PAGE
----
By STEFAN MODRICH
Yonelly Gutierrez got up early Tuesday to vote at Jones Creek Ranch Park in Richmond. Her parents were in line ahead of her even before the polls opened at 8 a.m.
But Gutierrez was one of hundreds of Fort Bend County voters who experienced a delay of at least an hour because of a technical malfunction on the first day of early voting in Texas. According to Fort Bend County Elections Administrator John Oldham, the county’s electronic poll book check-in system was set to the incorrect date, and voters were unable to cast their ballots until the issue was resolved later Tuesday morning.
Gutierrez, the president of the University of Houston Hispanic Alumni Association, said she and her parents left frustrated after waiting for two hours without being able to vote.
Oldham said his staff identified the issue at 7:20 a.m., and a team of county IT workers had to scramble to patch together a solution at each voting site on an individual basis.
Gutierrez said she wondered “how the poll location was chosen, published on the website, signs were put up at the location, yet voting machines weren’t checked the night before to ensure everything would run smoothly?”
Oldham said the mishap was a result of human error, and not a mechanical issue with the voting machines, because the date isn’t readily visible in the device’s user interface.
“When we started setting our elections up, early voting was supposed to start (Oct. 18),” Oldham said. “When the governor extended that, we never caught that because all of our testing is done in test mode and it doesn’t care when the start date is.”
By about 10:30 a.m., Oldham said most of the 30 early voting locations were back up and running.
Fort Bend County Judge KP George was one of several officials at the Smart Financial Centre polling site in Sugar Land on Tuesday. He stayed at the site until it was fully operational around 11 a.m.
Missouri City’s official Twitter account said all of its locations, including the Missouri City Community Center which was down earlier, were functional as of 4:30 p.m.
“I am extremely disappointed with the technical glitches that riddled Fort Bend County Election machines this morning,” George tweeted Tuesday morning. “Those who are responsible will be held accountable. In an era where voter suppression is real, I will authorize a full investigation and call for accountability.”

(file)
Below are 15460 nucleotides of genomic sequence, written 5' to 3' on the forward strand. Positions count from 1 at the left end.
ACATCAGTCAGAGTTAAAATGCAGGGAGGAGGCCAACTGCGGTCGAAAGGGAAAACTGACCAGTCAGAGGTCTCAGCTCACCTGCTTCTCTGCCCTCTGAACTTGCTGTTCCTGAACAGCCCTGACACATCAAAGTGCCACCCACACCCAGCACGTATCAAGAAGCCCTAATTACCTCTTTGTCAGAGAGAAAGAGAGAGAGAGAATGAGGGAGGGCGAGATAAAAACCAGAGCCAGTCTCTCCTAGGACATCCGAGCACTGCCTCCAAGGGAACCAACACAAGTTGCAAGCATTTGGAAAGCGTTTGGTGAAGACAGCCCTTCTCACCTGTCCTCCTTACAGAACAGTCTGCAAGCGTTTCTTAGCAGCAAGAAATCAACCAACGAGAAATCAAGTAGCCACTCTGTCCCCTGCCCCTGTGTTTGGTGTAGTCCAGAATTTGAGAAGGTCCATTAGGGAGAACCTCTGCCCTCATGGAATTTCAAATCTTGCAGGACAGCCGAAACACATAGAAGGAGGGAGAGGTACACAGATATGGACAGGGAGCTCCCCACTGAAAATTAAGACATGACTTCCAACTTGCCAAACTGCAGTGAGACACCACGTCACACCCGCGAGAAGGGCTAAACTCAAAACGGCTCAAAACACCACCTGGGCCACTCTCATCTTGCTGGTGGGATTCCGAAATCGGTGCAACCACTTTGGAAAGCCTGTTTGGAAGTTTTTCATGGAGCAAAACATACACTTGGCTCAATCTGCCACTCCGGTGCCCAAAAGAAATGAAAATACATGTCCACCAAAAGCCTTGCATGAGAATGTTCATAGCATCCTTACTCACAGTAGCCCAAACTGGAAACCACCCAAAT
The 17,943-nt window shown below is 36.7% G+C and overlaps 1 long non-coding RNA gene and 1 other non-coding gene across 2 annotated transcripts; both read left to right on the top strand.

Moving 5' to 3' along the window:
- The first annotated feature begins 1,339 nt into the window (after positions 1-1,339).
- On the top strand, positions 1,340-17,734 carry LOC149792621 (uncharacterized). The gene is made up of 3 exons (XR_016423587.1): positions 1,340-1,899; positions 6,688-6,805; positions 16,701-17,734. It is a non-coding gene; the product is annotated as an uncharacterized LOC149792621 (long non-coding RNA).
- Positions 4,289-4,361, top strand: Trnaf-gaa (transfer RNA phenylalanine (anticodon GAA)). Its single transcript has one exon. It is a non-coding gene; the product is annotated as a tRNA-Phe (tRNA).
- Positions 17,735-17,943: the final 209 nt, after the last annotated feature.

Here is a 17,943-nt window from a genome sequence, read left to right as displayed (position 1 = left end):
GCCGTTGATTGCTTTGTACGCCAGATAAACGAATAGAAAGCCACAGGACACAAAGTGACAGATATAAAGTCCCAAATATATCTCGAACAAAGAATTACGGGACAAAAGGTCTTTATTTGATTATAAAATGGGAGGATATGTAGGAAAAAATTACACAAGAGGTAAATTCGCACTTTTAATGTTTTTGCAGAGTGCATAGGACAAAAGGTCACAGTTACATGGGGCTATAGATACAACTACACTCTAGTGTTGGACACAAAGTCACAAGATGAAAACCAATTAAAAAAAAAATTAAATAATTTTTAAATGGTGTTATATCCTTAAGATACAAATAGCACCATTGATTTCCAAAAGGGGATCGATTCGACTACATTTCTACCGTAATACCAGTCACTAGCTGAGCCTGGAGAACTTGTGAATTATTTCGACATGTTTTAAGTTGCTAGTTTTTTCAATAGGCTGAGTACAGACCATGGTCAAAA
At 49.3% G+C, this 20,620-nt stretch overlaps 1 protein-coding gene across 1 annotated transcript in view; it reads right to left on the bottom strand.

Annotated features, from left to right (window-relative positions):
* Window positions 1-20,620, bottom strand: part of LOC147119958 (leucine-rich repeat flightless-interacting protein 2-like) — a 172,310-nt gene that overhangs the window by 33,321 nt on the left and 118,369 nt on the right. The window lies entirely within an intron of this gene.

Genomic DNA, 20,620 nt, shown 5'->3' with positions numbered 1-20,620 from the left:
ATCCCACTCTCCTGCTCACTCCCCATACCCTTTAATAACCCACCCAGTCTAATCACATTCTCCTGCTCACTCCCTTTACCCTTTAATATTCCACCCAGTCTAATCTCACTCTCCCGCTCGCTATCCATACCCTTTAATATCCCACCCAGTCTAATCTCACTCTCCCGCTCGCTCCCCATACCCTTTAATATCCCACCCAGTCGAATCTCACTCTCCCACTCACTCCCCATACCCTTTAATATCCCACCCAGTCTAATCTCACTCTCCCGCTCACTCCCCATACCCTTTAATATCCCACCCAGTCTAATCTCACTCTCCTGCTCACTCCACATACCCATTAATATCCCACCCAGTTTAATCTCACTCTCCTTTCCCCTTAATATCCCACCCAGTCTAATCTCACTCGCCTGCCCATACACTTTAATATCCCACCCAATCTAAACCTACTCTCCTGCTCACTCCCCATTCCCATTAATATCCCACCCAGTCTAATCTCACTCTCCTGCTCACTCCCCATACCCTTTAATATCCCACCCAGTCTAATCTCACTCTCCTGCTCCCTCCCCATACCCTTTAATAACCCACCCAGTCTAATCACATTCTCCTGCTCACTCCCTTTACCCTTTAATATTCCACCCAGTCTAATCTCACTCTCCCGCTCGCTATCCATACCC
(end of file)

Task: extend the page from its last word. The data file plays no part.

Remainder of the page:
George later announced in a tweet that early voting hours will be extended until 7 p.m. for all early voting days except for the last three days of early voting (Oct. 28-30), when polls close at 9 p.m.
Taral Patel, George’s chief of staff, said an investigation into the malfunction of the machines was underway. Wesley Wittig, the county’s executive assistant district attorney, confirmed via e-mail that an investigation had begun.
“Again, to emphasize, there is nothing wrong with our voting equipment,” Oldham said. “It was our check-in system. If you can’t check people in, they can’t vote.”
Oldham said his staff will be at voting sites at the end of early voting tonight to install a new file in the electronic poll books to ensure that the check-in process will work properly Wednesday.
Gutierrez said voters at her polling place were wearing their masks in line and remained socially distant.
“This is the first time I have waited more than 10-20 minutes to vote in Fort Bend in the 10 years I’ve voted,” Gutierrez said. “I know it’s a privilege not to wait long.”
While she would have preferred the familiarity and convenience of her home precinct, Gutierrez said she wants to make sure she won’t encounter the same issues next time.
“I still plan on voting early,” Gutierrez said. “But I will go to another location although this location is literally right across from our house.”